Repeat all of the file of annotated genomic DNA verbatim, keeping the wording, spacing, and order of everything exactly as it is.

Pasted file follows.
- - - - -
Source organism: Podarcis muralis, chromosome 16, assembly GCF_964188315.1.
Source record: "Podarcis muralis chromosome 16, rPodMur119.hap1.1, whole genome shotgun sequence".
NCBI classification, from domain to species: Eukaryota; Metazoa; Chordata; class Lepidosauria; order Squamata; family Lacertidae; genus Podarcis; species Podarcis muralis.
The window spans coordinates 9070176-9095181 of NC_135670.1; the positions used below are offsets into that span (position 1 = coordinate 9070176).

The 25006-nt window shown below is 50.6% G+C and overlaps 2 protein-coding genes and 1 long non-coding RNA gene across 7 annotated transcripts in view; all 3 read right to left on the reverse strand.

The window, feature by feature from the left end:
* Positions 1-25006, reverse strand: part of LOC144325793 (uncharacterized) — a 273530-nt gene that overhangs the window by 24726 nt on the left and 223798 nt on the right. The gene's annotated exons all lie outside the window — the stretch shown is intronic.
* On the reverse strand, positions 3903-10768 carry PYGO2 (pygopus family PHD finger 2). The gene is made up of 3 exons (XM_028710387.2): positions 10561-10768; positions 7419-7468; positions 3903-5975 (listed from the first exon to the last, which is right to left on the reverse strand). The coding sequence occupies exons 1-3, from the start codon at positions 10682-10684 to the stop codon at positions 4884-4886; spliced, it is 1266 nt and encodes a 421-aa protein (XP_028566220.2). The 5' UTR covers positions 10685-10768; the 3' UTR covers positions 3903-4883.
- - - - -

Source organism: Podarcis muralis, chromosome 16, assembly GCF_964188315.1.
Source record: "Podarcis muralis chromosome 16, rPodMur119.hap1.1, whole genome shotgun sequence".
NCBI classification, from domain to species: Eukaryota; Metazoa; Chordata; class Lepidosauria; order Squamata; family Lacertidae; genus Podarcis; species Podarcis muralis.
The window spans coordinates 9070176-9095181 of NC_135670.1; the positions used below are offsets into that span (position 1 = coordinate 9070176).

The 25006-nt window shown below is 50.6% G+C and overlaps 2 protein-coding genes and 1 long non-coding RNA gene across 7 annotated transcripts in view; all 3 read right to left on the reverse strand.

The window, feature by feature from the left end:
* Positions 1-25006, reverse strand: part of LOC144325793 (uncharacterized) — a 273530-nt gene that overhangs the window by 24726 nt on the left and 223798 nt on the right. The gene's annotated exons all lie outside the window — the stretch shown is intronic.
* On the reverse strand, positions 3903-10768 carry PYGO2 (pygopus family PHD finger 2). The gene is made up of 3 exons (XM_028710387.2): positions 10561-10768; positions 7419-7468; positions 3903-5975 (listed from the first exon to the last, which is right to left on the reverse strand). The coding sequence occupies exons 1-3, from the start codon at positions 10682-10684 to the stop codon at positions 4884-4886; spliced, it is 1266 nt and encodes a 421-aa protein (XP_028566220.2). The 5' UTR covers positions 10685-10768; the 3' UTR covers positions 3903-4883.